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Ohio State students join Women’s March on Washington

Protesters march in the Women’s March on Washington on Jan. 21. Credit: Ashley Nelson | Sports Director

WASHINGTON — Less than 24 hours after the inauguration of President Donald Trump, protesters gathered just steps away from the Capitol, where the ceremony was held. According to various reports, an estimated 500,000 people showed up for the Women’s March on Washington, some of whom were Ohio State students.

The march was not limited to women, and was organized around a variety of women’s and liberal issues, as well as a show of opposition toward Trump. Washington’s march was matched by similar marches held around the country Saturday, and one held in Columbus last week. Some students held a walk-out on the OSU campus on Friday.

“A lot of people don’t realize how hard it is to be a woman,” said Ellen Williams, a fourth-year in social work, who attended the march. “I’m really passionate about (issues concerning) domestic violence, and sexual assault, and I just want women to be treated with respect and with dignity.”

Williams, who left for Washington on a bus from Columbus at 1 a.m. on Saturday, said she was worried about Trump’s behavior toward women, which she called “sickening.”

Marchers highlighted a diverse set of issues. Signs ranged from pointing out issues such as everyday sexism to women’s empowerment and major policy proposals, such as health care or abortion access. Many played off Trump’s leaked hot-mic comments from a taping of Access Hollywood in which he spoke of grabbing women “by the pussy.” Other protesters focused on the Black Lives Matter movement, Islamophobia and economic inequality.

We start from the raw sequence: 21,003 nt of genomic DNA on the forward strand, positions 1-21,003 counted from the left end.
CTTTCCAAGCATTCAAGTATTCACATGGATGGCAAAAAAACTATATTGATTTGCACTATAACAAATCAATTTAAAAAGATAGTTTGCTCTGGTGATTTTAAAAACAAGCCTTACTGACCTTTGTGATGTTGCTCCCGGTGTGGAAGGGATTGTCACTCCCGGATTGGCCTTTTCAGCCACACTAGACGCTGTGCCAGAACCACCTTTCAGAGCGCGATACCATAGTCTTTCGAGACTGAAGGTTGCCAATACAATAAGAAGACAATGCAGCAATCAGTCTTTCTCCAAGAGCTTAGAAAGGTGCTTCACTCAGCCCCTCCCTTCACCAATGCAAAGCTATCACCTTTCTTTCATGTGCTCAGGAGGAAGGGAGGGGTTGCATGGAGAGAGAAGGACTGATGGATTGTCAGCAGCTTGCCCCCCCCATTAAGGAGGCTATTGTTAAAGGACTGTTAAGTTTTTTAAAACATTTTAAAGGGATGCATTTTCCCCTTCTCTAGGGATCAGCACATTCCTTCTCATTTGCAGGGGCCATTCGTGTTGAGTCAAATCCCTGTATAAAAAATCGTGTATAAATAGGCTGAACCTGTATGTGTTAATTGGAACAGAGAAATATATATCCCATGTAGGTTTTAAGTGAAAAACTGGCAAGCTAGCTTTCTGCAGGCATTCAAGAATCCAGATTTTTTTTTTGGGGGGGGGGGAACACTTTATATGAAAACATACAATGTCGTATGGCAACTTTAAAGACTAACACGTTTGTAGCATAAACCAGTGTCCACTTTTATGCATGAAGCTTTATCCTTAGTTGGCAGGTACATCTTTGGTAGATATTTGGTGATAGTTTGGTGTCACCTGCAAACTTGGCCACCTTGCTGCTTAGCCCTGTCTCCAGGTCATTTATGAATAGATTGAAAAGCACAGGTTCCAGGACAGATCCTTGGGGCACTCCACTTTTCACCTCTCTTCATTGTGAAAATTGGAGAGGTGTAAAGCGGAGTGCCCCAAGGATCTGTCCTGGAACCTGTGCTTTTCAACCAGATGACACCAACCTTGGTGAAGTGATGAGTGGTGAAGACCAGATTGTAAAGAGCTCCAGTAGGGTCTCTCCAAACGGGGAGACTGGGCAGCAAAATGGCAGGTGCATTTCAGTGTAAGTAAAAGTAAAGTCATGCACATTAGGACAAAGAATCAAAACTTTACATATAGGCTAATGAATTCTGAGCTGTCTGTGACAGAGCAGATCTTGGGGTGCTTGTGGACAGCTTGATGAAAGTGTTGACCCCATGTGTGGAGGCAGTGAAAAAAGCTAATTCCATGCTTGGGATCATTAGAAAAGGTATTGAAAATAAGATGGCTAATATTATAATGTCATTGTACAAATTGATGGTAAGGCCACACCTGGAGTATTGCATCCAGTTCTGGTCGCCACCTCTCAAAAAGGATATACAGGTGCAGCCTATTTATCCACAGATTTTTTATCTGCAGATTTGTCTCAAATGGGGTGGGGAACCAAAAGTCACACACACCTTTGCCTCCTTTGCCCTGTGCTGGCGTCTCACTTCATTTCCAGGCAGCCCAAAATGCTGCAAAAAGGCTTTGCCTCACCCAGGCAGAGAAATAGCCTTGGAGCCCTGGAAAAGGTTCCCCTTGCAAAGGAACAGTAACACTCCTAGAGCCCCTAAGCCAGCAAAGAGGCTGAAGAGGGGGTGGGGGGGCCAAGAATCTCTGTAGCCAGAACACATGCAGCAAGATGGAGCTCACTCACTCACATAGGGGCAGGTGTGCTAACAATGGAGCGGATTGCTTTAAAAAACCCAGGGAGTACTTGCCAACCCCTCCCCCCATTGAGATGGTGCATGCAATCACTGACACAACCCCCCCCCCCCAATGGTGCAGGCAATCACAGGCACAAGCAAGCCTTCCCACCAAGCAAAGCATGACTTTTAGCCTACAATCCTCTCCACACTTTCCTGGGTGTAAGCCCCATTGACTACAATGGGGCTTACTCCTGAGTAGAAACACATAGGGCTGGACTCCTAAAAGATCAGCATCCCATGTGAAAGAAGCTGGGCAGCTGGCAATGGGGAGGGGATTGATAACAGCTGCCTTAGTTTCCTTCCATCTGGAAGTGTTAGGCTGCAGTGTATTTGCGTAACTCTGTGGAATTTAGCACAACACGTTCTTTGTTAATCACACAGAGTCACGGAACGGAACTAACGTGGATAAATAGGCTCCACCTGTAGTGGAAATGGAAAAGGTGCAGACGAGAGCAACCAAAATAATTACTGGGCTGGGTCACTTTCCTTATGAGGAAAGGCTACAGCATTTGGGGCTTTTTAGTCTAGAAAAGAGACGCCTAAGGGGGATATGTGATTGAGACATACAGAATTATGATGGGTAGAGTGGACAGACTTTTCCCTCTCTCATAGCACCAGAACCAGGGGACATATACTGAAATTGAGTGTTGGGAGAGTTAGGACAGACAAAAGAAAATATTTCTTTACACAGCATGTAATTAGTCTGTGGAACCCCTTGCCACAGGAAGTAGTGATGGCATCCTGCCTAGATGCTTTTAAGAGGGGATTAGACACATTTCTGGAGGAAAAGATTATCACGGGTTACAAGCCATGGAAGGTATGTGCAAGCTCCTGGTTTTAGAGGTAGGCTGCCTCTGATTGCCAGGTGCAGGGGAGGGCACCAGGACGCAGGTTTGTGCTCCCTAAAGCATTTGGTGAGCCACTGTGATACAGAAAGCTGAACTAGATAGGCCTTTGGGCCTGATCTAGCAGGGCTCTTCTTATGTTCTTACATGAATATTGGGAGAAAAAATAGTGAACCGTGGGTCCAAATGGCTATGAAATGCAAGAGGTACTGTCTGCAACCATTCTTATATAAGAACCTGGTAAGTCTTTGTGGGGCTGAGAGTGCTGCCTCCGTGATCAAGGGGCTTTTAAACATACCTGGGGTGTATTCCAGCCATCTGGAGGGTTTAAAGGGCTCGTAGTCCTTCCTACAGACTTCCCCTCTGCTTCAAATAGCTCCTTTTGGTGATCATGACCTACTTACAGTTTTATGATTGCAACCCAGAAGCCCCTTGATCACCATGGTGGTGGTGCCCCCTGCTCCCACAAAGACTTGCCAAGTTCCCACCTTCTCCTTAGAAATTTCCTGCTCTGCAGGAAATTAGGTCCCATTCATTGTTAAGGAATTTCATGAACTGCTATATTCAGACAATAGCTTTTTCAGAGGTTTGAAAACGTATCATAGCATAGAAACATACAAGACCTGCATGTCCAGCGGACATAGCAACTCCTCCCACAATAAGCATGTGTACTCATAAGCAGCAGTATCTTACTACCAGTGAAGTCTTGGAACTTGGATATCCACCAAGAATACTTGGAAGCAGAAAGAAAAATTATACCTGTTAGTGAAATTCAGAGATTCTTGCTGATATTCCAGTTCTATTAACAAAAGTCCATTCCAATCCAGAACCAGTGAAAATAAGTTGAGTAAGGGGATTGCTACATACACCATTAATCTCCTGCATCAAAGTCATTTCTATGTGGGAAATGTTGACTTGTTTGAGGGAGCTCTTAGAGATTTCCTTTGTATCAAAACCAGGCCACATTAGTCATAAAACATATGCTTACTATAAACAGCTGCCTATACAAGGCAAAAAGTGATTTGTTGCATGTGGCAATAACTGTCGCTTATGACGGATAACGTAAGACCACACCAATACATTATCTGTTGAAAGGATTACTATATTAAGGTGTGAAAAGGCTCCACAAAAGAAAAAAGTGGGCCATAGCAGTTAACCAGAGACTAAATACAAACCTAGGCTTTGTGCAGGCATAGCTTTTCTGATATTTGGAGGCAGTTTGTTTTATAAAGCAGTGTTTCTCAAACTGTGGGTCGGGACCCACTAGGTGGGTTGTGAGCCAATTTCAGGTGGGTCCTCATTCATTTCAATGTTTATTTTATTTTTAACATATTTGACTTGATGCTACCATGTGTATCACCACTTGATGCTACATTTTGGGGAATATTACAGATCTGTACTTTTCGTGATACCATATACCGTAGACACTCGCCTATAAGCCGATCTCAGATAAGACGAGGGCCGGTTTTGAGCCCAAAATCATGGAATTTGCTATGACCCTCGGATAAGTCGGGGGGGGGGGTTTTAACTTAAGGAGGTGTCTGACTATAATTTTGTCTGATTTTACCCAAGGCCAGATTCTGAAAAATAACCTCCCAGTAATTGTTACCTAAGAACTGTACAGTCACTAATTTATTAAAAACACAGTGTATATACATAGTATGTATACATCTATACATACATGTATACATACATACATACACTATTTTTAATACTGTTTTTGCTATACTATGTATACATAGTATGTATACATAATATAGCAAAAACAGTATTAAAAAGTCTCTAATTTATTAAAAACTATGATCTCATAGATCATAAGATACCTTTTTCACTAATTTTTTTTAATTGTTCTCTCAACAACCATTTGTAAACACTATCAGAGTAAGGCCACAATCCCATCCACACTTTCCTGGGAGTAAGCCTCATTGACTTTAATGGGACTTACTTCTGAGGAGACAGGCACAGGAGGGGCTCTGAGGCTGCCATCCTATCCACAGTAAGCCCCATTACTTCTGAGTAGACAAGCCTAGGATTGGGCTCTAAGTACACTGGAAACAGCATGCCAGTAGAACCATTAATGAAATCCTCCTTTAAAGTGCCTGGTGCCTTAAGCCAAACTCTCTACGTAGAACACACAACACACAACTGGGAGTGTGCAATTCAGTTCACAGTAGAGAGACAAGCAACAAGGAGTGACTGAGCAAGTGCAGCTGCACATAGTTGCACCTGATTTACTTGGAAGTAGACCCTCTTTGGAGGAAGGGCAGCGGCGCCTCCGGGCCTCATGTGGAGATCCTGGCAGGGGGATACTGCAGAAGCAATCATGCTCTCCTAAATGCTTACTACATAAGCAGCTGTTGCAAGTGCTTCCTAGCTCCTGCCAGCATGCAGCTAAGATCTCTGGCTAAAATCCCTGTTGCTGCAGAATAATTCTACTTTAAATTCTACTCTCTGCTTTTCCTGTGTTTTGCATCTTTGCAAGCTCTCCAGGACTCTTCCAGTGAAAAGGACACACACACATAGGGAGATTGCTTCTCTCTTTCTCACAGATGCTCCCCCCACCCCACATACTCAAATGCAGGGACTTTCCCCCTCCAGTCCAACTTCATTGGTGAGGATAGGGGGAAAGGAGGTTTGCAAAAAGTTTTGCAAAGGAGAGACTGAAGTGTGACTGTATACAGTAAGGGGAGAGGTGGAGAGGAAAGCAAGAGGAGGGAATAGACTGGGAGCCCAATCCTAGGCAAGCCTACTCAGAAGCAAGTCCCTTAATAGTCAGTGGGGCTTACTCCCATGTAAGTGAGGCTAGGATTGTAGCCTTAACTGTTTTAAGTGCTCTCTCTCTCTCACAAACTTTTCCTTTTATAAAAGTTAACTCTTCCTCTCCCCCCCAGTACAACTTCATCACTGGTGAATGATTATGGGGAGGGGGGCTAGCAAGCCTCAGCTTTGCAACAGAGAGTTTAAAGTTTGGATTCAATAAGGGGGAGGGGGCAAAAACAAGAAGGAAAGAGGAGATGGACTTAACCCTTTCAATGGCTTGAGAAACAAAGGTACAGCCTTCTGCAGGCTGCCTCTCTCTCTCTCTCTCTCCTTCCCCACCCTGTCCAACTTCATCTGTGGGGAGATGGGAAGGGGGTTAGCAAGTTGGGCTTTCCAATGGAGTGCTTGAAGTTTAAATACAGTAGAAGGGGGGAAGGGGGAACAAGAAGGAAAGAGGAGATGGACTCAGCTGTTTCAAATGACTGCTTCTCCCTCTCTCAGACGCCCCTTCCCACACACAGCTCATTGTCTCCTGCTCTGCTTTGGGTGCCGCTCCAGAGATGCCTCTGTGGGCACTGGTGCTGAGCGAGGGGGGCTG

Protesters gathered near the Capitol around 10 a.m., and a rally was held with prominent liberal activists such as Angela Davis and Gloria Steinem, as well as celebrities such as Michael Moore and Scarlett Johansson.

Protesters march in the Women’s March on Washington on Jan. 21. Credit: Nick Roll | Campus Editor

Organizational difficulties during the rally led to at least one section of protesters separated from the main stage, with a screen to project the rally’s speakers and musical acts, but no sound. The large number of speakers and lack of direction led to a sense of restlessness and cheers of “Let’s march now” as the rally continued into the early afternoon. Several in attendance left before the march started.

At about 2:15 p.m., thousands of protesters started marching down an ad-hoc route through the National Mall, as speakers tried to continue the rally, before the crowds made their way to the march route on Constitution Avenue Northwest.

Due to the amount of protestors — double the amount that had been expected, according to media reports — the march’s route had to be altered to accommodate the larger crowd. The original route had protesters marching to the White House but they were met with barricades and several droves of police. The closest protesters were able to get to the White House was Lafayette Square, a park just north of the presidential residence.

Mark Pauley, a fourth-year in political science and international studies, said the march was historically significant.

“I’ve never been to anything like this because I really don’t think there’s been anything like this in modern history of the U.S.,” Pauley said. “But as far as activism goes I haven’t been to many events like this and, as I’m nearing my graduating point, I took a step back and realized I wanted to transition to that.”

Protesters used chants often found on campus protests in Columbus, including “The people, united, will never be defeated.” At one point, chants of former President Barack Obama’s 2008 campaign slogan “Yes We Can” echoed off the walls of buildings.

The significance of the protest’s timing — one day after Trump’s inauguration — was not lost on protesters as they chanted “We will not go away, welcome to your first day.”

At Lafayette Square, where some protesters found themselves six to seven hours after they had showed up for the start of the protest, signs were left on police barricades in view of the White House.

“Feminism Is …” read one of the signs, leaving the answer blank, though marchers brought about a half a million different definitions to fill it in.

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